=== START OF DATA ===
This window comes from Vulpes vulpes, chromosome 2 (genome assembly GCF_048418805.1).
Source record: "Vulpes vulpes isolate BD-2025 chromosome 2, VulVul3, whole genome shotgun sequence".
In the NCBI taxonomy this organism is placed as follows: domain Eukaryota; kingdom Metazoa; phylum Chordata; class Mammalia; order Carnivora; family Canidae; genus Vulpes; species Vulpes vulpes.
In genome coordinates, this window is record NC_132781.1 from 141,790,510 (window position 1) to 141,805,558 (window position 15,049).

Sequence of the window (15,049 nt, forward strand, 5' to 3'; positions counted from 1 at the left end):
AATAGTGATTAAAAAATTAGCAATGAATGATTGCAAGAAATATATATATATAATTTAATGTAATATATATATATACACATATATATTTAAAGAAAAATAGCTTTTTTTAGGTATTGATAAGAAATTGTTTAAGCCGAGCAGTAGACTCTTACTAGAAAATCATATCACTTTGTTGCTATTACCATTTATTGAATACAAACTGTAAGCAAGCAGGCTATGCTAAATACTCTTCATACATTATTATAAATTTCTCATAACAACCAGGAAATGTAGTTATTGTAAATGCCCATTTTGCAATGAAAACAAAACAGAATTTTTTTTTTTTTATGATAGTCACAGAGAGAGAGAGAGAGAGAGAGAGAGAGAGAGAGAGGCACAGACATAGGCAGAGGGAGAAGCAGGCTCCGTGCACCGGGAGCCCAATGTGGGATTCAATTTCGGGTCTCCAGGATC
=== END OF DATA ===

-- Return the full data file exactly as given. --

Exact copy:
This window comes from Vulpes vulpes, chromosome 2 (genome assembly GCF_048418805.1).
Source record: "Vulpes vulpes isolate BD-2025 chromosome 2, VulVul3, whole genome shotgun sequence".
In the NCBI taxonomy this organism is placed as follows: domain Eukaryota; kingdom Metazoa; phylum Chordata; class Mammalia; order Carnivora; family Canidae; genus Vulpes; species Vulpes vulpes.
In genome coordinates, this window is record NC_132781.1 from 141,790,510 (window position 1) to 141,805,558 (window position 15,049).

Sequence of the window (15,049 nt, forward strand, 5' to 3'; positions counted from 1 at the left end):
AATAGTGATTAAAAAATTAGCAATGAATGATTGCAAGAAATATATATATATAATTTAATGTAATATATATATATACACATATATATTTAAAGAAAAATAGCTTTTTTTAGGTATTGATAAGAAATTGTTTAAGCCGAGCAGTAGACTCTTACTAGAAAATCATATCACTTTGTTGCTATTACCATTTATTGAATACAAACTGTAAGCAAGCAGGCTATGCTAAATACTCTTCATACATTATTATAAATTTCTCATAACAACCAGGAAATGTAGTTATTGTAAATGCCCATTTTGCAATGAAAACAAAACAGAATTTTTTTTTTTTTATGATAGTCACAGAGAGAGAGAGAGAGAGAGAGAGAGAGAGAGAGAGGCACAGACATAGGCAGAGGGAGAAGCAGGCTCCGTGCACCGGGAGCCCAATGTGGGATTCAATTTCGGGTCTCCAGGATC